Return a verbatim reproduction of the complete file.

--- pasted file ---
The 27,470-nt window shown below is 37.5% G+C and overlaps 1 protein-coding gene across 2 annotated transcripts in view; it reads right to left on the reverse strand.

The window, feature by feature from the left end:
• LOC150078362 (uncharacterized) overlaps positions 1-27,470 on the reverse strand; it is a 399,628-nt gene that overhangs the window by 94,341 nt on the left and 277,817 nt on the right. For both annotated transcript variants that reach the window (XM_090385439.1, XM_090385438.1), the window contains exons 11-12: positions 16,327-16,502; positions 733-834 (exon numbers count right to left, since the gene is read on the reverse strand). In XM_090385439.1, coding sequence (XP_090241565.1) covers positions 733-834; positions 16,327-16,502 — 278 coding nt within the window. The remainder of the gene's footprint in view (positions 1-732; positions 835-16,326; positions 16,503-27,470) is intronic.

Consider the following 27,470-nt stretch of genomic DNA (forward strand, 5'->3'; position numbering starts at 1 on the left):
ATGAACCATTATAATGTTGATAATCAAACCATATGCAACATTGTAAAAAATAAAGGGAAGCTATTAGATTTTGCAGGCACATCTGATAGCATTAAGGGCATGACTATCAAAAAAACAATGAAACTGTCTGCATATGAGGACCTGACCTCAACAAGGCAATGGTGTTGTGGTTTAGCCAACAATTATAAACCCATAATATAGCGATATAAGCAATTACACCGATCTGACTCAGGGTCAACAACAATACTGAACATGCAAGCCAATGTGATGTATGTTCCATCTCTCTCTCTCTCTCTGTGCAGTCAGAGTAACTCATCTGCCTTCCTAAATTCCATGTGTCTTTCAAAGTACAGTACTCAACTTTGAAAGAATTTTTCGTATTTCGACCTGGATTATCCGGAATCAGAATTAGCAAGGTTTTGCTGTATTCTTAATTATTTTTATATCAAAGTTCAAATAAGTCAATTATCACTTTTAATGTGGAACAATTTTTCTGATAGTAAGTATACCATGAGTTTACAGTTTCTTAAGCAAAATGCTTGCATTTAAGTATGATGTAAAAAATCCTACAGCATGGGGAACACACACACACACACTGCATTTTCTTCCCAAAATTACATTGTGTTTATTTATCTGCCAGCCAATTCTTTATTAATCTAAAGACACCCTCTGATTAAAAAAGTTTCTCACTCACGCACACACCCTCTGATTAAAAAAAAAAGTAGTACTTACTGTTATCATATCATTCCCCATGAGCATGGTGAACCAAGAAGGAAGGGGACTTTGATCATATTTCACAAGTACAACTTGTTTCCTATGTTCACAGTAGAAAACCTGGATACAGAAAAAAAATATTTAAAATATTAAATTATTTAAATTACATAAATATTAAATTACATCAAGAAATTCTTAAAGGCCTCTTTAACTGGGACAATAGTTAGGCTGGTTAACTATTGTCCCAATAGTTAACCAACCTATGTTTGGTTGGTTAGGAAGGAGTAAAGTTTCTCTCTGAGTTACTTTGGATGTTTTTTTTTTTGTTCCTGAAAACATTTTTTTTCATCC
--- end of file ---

The 27,470-nt window shown below is 37.5% G+C and overlaps 1 protein-coding gene across 2 annotated transcripts in view; it reads right to left on the reverse strand.

The window, feature by feature from the left end:
• LOC150078362 (uncharacterized) overlaps positions 1-27,470 on the reverse strand; it is a 399,628-nt gene that overhangs the window by 94,341 nt on the left and 277,817 nt on the right. For both annotated transcript variants that reach the window (XM_090385439.1, XM_090385438.1), the window contains exons 11-12: positions 16,327-16,502; positions 733-834 (exon numbers count right to left, since the gene is read on the reverse strand). In XM_090385439.1, coding sequence (XP_090241565.1) covers positions 733-834; positions 16,327-16,502 — 278 coding nt within the window. The remainder of the gene's footprint in view (positions 1-732; positions 835-16,326; positions 16,503-27,470) is intronic.

Consider the following 27,470-nt stretch of genomic DNA (forward strand, 5'->3'; position numbering starts at 1 on the left):
ATGAACCATTATAATGTTGATAATCAAACCATATGCAACATTGTAAAAAATAAAGGGAAGCTATTAGATTTTGCAGGCACATCTGATAGCATTAAGGGCATGACTATCAAAAAAACAATGAAACTGTCTGCATATGAGGACCTGACCTCAACAAGGCAATGGTGTTGTGGTTTAGCCAACAATTATAAACCCATAATATAGCGATATAAGCAATTACACCGATCTGACTCAGGGTCAACAACAATACTGAACATGCAAGCCAATGTGATGTATGTTCCATCTCTCTCTCTCTCTCTGTGCAGTCAGAGTAACTCATCTGCCTTCCTAAATTCCATGTGTCTTTCAAAGTACAGTACTCAACTTTGAAAGAATTTTTCGTATTTCGACCTGGATTATCCGGAATCAGAATTAGCAAGGTTTTGCTGTATTCTTAATTATTTTTATATCAAAGTTCAAATAAGTCAATTATCACTTTTAATGTGGAACAATTTTTCTGATAGTAAGTATACCATGAGTTTACAGTTTCTTAAGCAAAATGCTTGCATTTAAGTATGATGTAAAAAATCCTACAGCATGGGGAACACACACACACACACTGCATTTTCTTCCCAAAATTACATTGTGTTTATTTATCTGCCAGCCAATTCTTTATTAATCTAAAGACACCCTCTGATTAAAAAAGTTTCTCACTCACGCACACACCCTCTGATTAAAAAAAAAAGTAGTACTTACTGTTATCATATCATTCCCCATGAGCATGGTGAACCAAGAAGGAAGGGGACTTTGATCATATTTCACAAGTACAACTTGTTTCCTATGTTCACAGTAGAAAACCTGGATACAGAAAAAAAATATTTAAAATATTAAATTATTTAAATTACATAAATATTAAATTACATCAAGAAATTCTTAAAGGCCTCTTTAACTGGGACAATAGTTAGGCTGGTTAACTATTGTCCCAATAGTTAACCAACCTATGTTTGGTTGGTTAGGAAGGAGTAAAGTTTCTCTCTGAGTTACTTTGGATGTTTTTTTTTTTGTTCCTGAAAACATTTTTTTTCATCC